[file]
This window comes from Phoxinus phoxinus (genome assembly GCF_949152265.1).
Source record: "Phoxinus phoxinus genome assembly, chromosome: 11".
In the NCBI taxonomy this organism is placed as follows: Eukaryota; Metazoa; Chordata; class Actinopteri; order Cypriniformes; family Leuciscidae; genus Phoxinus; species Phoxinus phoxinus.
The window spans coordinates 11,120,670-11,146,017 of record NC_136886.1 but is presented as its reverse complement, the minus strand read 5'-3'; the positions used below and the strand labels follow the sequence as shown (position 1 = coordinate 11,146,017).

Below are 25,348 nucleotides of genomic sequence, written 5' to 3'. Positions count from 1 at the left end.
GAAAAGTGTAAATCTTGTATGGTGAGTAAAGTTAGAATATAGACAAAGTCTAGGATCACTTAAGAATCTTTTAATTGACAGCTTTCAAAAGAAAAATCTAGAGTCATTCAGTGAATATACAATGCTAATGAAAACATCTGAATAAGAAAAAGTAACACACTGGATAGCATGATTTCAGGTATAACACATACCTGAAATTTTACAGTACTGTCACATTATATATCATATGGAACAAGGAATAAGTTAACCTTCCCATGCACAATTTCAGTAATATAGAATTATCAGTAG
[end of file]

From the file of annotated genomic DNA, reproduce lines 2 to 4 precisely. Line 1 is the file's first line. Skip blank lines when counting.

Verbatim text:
Source record: "Phoxinus phoxinus genome assembly, chromosome: 11".
In the NCBI taxonomy this organism is placed as follows: Eukaryota; Metazoa; Chordata; class Actinopteri; order Cypriniformes; family Leuciscidae; genus Phoxinus; species Phoxinus phoxinus.
The window spans coordinates 11,120,670-11,146,017 of record NC_136886.1 but is presented as its reverse complement, the minus strand read 5'-3'; the positions used below and the strand labels follow the sequence as shown (position 1 = coordinate 11,146,017).